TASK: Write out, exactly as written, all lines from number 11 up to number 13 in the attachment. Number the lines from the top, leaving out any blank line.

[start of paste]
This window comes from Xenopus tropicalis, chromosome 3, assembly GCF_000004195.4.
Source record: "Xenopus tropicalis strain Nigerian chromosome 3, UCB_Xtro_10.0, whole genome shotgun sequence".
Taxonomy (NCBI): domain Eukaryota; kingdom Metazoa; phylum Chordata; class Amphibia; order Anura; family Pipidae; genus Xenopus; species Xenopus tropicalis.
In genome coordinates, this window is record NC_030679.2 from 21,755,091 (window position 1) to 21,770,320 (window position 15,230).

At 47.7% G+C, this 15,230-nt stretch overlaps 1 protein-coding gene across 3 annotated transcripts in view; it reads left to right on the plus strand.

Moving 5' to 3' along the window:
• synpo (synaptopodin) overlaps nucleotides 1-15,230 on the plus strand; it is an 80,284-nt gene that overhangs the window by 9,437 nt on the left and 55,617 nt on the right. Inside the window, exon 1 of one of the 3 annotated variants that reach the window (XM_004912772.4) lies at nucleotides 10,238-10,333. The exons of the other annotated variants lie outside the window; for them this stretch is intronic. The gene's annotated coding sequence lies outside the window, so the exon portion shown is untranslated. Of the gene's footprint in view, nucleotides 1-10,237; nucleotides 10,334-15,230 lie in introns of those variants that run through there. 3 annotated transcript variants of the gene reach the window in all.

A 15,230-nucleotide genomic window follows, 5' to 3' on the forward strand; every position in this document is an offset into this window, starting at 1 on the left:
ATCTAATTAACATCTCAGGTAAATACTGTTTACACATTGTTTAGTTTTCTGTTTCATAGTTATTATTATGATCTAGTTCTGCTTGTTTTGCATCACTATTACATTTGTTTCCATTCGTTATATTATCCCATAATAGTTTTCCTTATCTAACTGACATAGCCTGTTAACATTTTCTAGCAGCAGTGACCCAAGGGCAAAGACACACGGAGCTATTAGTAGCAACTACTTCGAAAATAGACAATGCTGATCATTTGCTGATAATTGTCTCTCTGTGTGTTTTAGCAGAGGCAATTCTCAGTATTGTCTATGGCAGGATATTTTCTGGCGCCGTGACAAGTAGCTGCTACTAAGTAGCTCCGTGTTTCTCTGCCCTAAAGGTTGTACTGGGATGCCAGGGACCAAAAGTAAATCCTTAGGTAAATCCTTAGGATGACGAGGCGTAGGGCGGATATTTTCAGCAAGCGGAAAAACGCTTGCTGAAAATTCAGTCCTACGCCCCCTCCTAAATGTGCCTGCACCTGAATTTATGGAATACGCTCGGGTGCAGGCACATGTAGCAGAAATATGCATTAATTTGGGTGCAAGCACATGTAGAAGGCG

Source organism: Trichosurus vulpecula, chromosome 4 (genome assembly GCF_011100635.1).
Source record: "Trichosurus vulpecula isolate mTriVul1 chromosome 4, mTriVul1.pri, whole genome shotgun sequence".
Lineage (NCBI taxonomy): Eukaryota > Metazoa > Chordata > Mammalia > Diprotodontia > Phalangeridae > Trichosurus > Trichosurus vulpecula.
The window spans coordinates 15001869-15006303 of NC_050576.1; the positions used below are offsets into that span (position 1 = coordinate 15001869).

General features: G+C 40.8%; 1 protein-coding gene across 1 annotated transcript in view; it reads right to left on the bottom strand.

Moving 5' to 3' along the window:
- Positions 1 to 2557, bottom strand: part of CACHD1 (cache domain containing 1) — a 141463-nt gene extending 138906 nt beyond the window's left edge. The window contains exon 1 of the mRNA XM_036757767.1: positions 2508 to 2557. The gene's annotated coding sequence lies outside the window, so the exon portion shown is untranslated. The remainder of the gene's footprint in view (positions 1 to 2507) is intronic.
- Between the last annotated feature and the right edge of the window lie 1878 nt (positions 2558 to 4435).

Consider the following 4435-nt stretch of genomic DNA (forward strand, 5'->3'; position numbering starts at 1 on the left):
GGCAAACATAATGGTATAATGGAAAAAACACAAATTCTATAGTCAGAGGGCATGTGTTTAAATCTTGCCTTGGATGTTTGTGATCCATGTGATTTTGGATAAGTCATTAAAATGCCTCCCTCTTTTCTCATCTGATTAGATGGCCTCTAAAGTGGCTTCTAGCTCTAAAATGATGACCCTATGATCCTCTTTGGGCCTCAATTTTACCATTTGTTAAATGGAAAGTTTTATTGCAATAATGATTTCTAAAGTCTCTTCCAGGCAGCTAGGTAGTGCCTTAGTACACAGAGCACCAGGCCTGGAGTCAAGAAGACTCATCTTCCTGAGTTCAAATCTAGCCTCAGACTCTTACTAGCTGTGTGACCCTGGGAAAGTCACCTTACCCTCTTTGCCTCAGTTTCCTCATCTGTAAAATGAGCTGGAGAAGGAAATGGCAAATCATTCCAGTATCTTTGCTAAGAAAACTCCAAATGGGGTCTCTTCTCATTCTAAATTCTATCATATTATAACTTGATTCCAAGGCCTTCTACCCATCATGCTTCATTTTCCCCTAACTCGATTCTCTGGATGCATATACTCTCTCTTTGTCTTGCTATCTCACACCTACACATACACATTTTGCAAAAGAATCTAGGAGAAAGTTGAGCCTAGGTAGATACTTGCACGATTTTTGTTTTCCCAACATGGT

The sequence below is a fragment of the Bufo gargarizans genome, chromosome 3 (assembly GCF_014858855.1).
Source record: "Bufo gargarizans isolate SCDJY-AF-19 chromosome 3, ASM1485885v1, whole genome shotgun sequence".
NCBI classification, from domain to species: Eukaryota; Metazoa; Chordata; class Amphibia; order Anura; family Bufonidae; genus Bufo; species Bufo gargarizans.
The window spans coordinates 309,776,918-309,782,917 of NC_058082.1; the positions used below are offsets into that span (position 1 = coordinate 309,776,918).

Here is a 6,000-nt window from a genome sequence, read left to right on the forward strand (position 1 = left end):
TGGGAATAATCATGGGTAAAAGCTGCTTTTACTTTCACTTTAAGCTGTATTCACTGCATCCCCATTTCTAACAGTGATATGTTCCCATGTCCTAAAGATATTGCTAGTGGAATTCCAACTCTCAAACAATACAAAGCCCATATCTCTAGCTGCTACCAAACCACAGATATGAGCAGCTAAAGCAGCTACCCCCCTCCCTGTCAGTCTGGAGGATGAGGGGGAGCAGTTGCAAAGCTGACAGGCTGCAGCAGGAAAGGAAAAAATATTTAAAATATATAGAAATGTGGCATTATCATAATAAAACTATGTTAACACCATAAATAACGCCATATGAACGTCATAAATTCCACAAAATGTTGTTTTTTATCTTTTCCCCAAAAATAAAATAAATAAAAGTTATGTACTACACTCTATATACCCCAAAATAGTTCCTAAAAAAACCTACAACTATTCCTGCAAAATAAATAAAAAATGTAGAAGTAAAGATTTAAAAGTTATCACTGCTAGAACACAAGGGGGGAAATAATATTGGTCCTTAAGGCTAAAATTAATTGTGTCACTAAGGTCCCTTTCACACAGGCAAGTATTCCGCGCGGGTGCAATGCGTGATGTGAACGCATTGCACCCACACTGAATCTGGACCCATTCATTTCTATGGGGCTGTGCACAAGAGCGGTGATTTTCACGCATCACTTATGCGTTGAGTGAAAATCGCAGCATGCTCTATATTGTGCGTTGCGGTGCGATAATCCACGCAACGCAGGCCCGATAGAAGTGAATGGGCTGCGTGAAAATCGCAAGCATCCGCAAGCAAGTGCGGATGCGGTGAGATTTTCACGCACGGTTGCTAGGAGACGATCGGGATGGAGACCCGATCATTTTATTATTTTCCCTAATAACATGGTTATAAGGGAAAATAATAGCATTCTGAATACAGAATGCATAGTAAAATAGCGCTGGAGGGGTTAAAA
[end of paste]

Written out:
Source record: "Trichosurus vulpecula isolate mTriVul1 chromosome 4, mTriVul1.pri, whole genome shotgun sequence".
Lineage (NCBI taxonomy): Eukaryota > Metazoa > Chordata > Mammalia > Diprotodontia > Phalangeridae > Trichosurus > Trichosurus vulpecula.
The window spans coordinates 15001869-15006303 of NC_050576.1; the positions used below are offsets into that span (position 1 = coordinate 15001869).